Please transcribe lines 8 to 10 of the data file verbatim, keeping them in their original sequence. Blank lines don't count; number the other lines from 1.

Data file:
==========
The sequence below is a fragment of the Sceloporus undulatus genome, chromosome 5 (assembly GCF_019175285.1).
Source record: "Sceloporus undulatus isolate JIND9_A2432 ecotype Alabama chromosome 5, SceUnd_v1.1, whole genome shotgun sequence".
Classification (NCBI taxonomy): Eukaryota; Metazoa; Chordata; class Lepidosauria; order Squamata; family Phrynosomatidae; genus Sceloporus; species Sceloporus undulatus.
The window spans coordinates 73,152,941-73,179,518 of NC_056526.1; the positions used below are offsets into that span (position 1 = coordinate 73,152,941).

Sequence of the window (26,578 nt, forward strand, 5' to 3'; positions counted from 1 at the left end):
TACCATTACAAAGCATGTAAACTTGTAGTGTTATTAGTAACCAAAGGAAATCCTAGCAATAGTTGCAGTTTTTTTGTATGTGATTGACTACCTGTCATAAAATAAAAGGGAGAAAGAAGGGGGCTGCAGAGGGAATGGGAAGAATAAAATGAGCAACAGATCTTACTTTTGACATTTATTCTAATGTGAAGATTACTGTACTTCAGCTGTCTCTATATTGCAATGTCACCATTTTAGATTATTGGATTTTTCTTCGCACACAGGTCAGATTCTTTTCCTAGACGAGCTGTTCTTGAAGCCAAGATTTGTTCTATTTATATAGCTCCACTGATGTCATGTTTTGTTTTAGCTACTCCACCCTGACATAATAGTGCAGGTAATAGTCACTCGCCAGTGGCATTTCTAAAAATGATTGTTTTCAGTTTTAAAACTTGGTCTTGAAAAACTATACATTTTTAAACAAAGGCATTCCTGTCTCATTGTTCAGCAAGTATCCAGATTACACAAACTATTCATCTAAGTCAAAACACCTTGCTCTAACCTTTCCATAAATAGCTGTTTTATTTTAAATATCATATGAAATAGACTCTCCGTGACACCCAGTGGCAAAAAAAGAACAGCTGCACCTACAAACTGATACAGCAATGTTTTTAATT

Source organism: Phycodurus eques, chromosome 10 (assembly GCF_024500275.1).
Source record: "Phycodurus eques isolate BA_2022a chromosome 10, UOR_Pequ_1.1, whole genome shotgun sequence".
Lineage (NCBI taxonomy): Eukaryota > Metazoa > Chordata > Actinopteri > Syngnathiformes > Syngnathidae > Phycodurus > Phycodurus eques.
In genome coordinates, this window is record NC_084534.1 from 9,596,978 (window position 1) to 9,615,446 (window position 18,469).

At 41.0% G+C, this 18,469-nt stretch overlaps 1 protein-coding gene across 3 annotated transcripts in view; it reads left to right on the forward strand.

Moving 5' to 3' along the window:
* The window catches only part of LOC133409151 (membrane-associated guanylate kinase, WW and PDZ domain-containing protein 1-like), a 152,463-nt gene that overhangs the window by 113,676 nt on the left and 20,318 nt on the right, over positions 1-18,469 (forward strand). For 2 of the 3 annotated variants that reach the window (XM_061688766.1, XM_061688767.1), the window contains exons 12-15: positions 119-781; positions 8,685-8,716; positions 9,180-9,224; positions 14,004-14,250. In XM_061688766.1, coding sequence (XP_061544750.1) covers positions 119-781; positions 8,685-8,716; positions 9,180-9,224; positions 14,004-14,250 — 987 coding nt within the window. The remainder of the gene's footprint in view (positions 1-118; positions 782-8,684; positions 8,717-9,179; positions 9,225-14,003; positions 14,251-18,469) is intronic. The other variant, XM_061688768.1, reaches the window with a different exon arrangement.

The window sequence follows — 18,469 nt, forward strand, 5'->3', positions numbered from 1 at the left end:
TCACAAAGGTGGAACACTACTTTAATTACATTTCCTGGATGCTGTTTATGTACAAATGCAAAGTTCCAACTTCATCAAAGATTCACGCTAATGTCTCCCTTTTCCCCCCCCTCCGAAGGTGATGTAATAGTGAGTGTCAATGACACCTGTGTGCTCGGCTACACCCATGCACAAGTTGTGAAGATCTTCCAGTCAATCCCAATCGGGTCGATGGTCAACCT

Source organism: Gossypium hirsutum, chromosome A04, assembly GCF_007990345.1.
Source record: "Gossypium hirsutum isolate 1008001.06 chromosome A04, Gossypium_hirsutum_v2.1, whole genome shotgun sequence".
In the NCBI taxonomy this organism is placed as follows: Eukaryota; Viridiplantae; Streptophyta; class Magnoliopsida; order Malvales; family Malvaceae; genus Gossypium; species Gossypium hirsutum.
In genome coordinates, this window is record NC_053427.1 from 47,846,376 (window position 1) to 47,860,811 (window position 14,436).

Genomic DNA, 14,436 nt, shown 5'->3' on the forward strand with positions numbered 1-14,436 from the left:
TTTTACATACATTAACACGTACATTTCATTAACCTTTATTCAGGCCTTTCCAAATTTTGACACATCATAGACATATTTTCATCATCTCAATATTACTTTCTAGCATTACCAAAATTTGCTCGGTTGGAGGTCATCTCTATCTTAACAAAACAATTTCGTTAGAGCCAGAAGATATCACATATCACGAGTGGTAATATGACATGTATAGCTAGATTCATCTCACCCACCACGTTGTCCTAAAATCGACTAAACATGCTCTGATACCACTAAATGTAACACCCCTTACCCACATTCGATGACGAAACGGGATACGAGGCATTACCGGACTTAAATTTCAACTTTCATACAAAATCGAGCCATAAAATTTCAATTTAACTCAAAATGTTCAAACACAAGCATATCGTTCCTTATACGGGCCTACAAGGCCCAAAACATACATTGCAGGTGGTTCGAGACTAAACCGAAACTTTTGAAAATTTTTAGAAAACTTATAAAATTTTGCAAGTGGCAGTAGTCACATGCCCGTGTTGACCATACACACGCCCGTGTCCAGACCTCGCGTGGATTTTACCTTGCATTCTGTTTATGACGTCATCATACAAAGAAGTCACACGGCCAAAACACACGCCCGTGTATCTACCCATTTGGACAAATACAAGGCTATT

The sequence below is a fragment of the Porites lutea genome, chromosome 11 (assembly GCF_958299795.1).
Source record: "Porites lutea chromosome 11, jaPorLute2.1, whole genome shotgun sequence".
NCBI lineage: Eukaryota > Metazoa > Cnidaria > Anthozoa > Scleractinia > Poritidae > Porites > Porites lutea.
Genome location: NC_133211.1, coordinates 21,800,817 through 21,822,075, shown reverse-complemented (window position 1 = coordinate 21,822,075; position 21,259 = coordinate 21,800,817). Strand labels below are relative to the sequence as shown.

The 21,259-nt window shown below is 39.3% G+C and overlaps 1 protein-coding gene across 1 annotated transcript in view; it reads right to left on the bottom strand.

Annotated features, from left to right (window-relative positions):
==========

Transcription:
Source record: "Phycodurus eques isolate BA_2022a chromosome 10, UOR_Pequ_1.1, whole genome shotgun sequence".
Lineage (NCBI taxonomy): Eukaryota > Metazoa > Chordata > Actinopteri > Syngnathiformes > Syngnathidae > Phycodurus > Phycodurus eques.
In genome coordinates, this window is record NC_084534.1 from 9,596,978 (window position 1) to 9,615,446 (window position 18,469).